Kevin Devine @ Brighton Music Hall 11.24.13

by Jackie Swisshelm (Journalism), published December 9th 2013

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They say it’s the windchill that will kill you—but freezing fans were unfazed by the coldest weather of the season thus far as they stood outside the doors of Brighton Music Hall on Sunday, November 24th. Doors opened shortly after 7:30, and the venue was filled to its 476 person capacity with those eager to warm up to some live music.

First to take the stage was Harrison Hudson, a singer/songwriter/guitarist backed by a band that was incessantly proud to hail from Nashville. The band also prided itself on their back-to-the-50’s sound, although their music played live sounded more like catchy indie-rock, similar to Vampire Weekend or Ra Ra Riot with deeper vocals and heavier drumming. Lyrics-wise, the all-male band was typical, jaded and slightly predatory, singing songs about the frustrations of being turned on and off by a girl—a total turn off for Harrison Hudson, who is actually a bandmate in Devine’s Goddamn Band. With little-to-no breaks between songs, Hudson appeared more than prepared to play, but not quite fun. At the end of their set, Kevin Devine and other dudes from the Goddamn Band joined Harrison Hudson onstage to sing their final song, in an awkwardly ironic homo-erotic croon.

Minneapolis trio Now, Now was next in the lineup, playing a set that drastically changed the night’s atmosphere. Opener “Lucie, Too,” from their most recent album Threads, hushed the crowd with electric and vocal harmonies from vocalists/guitarists Jess Abbott and Cacie Dalger. While their setlist featured mostly songs from 2012’s Threads, “Neighbors,” from their 2010 album of the same name, was a pleasant surprise for some of the noticeably dedicated fans in the crowd.

But it was everyone in the audience that seemed somewhat mesmerized by Now Now’s performance; if not by the short, tragic, sleepy stories in each song, then by drummer Brad Hale’s pure sense of rhythm. He was controlled, clever, complicated, and the true backbone of the band’s pop-punk ambiance. Their recorded sound translates well to their live performance when given a proper venue like Brighton. The sound quality enabled the band to evoke a certain essential vibe, if you will, that strings together every song on Threads both conceptually and lyrically. Their music, especially live, sounds organic and honest, and their most recent efforts really showcase it. Although not very talkative on stage, comments and smirks between bandmates evidenced that these three have been making music together for six years now. They were familiar, comfortable and definitely ready to be taken seriously as a main act, rather than an opener.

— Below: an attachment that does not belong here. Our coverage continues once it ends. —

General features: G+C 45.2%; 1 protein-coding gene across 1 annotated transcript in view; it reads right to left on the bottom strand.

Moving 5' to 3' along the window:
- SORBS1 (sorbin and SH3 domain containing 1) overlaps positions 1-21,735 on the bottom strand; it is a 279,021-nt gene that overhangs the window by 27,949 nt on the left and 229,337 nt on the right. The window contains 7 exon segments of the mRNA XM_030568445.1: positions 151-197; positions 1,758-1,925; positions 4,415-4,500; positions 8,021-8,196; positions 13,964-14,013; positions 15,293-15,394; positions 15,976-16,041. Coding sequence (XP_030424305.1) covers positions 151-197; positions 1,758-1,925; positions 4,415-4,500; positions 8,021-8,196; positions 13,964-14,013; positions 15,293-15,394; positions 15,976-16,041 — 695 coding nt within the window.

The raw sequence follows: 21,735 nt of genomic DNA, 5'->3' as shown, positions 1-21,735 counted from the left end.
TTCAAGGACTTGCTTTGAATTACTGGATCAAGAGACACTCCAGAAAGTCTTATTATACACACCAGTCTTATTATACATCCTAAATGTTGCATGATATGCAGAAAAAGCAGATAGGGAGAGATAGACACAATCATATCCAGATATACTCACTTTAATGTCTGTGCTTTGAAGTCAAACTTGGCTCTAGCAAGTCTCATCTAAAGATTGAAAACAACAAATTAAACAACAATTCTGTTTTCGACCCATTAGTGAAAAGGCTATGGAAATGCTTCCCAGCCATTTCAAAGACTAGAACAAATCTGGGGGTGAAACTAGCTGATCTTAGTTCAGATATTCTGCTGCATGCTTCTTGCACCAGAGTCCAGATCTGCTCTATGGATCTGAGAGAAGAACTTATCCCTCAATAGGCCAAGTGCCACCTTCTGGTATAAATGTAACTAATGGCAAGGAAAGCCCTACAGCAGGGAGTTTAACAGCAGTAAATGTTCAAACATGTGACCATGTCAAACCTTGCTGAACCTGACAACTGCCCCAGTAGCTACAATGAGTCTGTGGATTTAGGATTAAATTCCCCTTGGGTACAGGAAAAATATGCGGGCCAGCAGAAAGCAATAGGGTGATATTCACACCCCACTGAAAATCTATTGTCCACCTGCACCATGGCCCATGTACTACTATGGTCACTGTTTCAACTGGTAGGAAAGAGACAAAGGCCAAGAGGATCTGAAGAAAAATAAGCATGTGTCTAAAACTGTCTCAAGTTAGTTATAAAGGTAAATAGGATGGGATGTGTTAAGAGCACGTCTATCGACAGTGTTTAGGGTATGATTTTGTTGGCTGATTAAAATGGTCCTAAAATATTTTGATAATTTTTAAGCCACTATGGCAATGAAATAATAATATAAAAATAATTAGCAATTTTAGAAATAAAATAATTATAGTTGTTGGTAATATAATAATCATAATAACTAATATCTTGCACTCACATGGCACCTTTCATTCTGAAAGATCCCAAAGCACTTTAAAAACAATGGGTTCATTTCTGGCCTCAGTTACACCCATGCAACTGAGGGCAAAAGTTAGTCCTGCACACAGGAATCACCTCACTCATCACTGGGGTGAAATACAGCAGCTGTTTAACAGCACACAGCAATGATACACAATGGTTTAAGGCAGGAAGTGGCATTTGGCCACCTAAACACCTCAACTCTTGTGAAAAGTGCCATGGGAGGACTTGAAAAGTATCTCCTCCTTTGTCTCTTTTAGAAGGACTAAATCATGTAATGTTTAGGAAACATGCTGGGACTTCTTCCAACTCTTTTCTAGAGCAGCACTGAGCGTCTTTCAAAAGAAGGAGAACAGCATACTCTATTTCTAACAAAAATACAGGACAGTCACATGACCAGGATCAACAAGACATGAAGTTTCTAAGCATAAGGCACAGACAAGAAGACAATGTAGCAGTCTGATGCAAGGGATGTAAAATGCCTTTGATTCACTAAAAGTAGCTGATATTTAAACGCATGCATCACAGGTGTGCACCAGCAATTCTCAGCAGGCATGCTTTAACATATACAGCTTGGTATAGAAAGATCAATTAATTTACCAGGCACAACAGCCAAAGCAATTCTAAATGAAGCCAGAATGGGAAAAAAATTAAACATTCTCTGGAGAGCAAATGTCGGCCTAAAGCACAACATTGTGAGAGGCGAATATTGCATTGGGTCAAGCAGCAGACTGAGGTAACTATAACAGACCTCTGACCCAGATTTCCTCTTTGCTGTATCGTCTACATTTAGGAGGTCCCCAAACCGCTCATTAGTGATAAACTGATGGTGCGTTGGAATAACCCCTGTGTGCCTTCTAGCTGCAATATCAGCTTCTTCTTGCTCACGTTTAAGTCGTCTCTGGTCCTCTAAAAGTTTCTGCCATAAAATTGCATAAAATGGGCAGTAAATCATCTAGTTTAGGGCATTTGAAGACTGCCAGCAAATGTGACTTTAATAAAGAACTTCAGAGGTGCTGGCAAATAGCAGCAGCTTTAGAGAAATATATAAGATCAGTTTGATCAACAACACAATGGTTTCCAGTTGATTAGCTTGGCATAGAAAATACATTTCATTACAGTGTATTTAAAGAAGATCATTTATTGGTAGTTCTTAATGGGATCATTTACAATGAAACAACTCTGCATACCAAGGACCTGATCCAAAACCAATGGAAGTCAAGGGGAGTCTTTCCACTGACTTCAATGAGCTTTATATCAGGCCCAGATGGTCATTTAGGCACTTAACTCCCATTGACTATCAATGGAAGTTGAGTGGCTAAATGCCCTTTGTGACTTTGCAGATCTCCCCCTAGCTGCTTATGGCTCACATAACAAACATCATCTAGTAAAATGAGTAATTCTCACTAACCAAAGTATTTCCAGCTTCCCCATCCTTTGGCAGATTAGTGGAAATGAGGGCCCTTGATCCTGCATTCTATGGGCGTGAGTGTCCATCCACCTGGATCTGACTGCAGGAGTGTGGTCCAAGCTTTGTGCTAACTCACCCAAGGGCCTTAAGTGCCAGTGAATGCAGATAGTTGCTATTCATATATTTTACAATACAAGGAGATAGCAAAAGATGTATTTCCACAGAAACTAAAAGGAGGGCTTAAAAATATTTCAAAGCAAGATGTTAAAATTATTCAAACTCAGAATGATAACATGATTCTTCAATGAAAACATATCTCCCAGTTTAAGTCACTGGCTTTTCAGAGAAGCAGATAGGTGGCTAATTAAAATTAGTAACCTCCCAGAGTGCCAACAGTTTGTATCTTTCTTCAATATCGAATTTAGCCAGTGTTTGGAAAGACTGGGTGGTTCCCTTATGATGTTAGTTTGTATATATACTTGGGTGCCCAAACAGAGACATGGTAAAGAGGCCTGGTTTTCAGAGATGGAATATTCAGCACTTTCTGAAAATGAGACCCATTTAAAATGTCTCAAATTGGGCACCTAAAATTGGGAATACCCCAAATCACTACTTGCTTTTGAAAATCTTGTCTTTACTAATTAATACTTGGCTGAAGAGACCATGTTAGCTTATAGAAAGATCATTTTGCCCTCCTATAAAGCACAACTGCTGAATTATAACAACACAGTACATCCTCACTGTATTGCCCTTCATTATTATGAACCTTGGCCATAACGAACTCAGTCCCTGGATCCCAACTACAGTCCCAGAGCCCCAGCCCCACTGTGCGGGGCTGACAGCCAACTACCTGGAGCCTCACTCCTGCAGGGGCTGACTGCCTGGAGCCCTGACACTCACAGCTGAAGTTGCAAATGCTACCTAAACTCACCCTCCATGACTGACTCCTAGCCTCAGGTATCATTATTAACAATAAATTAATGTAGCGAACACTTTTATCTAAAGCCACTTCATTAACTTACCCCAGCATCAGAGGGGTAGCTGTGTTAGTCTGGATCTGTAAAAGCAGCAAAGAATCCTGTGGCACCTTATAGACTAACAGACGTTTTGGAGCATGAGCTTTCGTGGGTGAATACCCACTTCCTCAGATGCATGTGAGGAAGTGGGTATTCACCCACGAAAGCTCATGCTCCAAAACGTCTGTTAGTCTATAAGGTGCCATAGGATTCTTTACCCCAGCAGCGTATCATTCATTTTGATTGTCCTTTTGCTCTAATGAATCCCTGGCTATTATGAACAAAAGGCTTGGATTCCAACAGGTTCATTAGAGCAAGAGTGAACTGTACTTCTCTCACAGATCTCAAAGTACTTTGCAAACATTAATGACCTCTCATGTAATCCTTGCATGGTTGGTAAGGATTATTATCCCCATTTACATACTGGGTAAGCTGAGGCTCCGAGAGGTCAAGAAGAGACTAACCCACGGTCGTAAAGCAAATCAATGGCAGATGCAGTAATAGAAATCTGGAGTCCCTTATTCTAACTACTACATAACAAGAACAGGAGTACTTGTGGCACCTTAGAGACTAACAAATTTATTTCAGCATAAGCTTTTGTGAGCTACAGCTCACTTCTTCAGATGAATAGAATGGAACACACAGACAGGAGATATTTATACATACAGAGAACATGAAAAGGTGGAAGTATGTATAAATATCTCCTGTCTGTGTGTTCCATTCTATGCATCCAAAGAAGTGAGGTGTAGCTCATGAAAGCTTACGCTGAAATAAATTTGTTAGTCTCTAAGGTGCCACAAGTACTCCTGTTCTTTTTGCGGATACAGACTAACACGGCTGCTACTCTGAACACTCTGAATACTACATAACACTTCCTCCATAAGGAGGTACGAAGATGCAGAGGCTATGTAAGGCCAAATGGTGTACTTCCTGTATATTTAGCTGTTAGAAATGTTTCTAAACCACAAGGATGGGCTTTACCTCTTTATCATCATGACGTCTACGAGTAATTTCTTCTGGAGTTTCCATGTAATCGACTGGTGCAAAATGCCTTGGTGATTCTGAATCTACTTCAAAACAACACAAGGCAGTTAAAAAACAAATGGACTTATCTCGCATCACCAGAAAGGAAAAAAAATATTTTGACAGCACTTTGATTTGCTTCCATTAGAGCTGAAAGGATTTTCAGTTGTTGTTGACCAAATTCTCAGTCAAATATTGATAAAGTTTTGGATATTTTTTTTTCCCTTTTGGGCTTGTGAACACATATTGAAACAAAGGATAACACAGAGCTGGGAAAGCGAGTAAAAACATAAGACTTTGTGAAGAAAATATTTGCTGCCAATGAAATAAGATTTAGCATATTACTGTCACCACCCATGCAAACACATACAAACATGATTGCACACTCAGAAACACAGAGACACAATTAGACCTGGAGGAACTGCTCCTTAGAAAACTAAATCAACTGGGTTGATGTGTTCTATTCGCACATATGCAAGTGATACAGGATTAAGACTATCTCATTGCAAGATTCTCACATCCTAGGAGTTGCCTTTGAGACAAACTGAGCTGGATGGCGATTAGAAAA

After creeping on stage during Now, Now’s final song, Kevin Devine and the Goddamn Band soon took over in a classic, self-indulgent rock star fashion. George Washington’s melted face loomed in the background, advertising one of their new albums, Bubblegum, which was produced by Brand New’s Jesse Lacey. Devine did not hesitate in opening with 2005 throwback “Cotton Crush” for the last audience on his fall tour. The band followed up with “Nobel Prize,” a tune from their other new record, Bulldozer, but the audience didn’t seem to mind the constant shift between material. With eight records under his belt, fans surely didn’t expect Devine and his Goddamn Band to stick one particular album, or sound for that matter. The crowd had as much enthusiasm for pop-punk songs about love lost as they did for harder, more politically charged ones.

After all the spastic onstage dancing was through, however, the band revived the audience with an unexpected encore performance alongside openers Now, Now and Harrison Hudson. The mashup sang an over-the-top medley of nostalgic hits, including “Sweet Child of Mine,” Counting Crows’ “Round Here,” “Enter Sandman,” “Ignition Remix,” “Stir It Up,” and Eminem’s “Lose Yourself” and “Stan.” Devine topped off the night by emptying the stage of everything but himself and an acoustic guitar. Softly, he sang a melodic new tune called “Little Bulldozer,” and ended the show with an obvious crowd favorite, “Ballgame.” Devine might have been standing solo on stage, but nearly everyone at Brighton was singing in unison by the end of the night.

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